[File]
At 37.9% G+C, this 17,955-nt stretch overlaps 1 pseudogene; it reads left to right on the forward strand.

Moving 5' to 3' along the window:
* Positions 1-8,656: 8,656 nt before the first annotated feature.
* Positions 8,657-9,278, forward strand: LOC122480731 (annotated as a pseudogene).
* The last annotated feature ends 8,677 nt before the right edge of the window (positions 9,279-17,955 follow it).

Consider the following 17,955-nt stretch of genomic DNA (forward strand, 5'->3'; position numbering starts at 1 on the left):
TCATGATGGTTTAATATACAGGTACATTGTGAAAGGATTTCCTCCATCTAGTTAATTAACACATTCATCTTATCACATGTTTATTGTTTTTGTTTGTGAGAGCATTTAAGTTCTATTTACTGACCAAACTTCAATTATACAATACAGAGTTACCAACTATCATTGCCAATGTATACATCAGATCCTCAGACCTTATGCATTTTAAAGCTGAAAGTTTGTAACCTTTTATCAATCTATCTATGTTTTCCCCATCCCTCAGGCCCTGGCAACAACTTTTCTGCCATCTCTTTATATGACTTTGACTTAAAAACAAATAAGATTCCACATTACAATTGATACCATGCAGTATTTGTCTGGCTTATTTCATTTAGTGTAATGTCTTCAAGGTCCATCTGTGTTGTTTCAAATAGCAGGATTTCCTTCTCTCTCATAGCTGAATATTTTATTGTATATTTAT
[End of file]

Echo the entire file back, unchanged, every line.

At 37.9% G+C, this 17,955-nt stretch overlaps 1 pseudogene; it reads left to right on the forward strand.

Moving 5' to 3' along the window:
* Positions 1-8,656: 8,656 nt before the first annotated feature.
* Positions 8,657-9,278, forward strand: LOC122480731 (annotated as a pseudogene).
* The last annotated feature ends 8,677 nt before the right edge of the window (positions 9,279-17,955 follow it).

Consider the following 17,955-nt stretch of genomic DNA (forward strand, 5'->3'; position numbering starts at 1 on the left):
TCATGATGGTTTAATATACAGGTACATTGTGAAAGGATTTCCTCCATCTAGTTAATTAACACATTCATCTTATCACATGTTTATTGTTTTTGTTTGTGAGAGCATTTAAGTTCTATTTACTGACCAAACTTCAATTATACAATACAGAGTTACCAACTATCATTGCCAATGTATACATCAGATCCTCAGACCTTATGCATTTTAAAGCTGAAAGTTTGTAACCTTTTATCAATCTATCTATGTTTTCCCCATCCCTCAGGCCCTGGCAACAACTTTTCTGCCATCTCTTTATATGACTTTGACTTAAAAACAAATAAGATTCCACATTACAATTGATACCATGCAGTATTTGTCTGGCTTATTTCATTTAGTGTAATGTCTTCAAGGTCCATCTGTGTTGTTTCAAATAGCAGGATTTCCTTCTCTCTCATAGCTGAATATTTTATTGTATATTTAT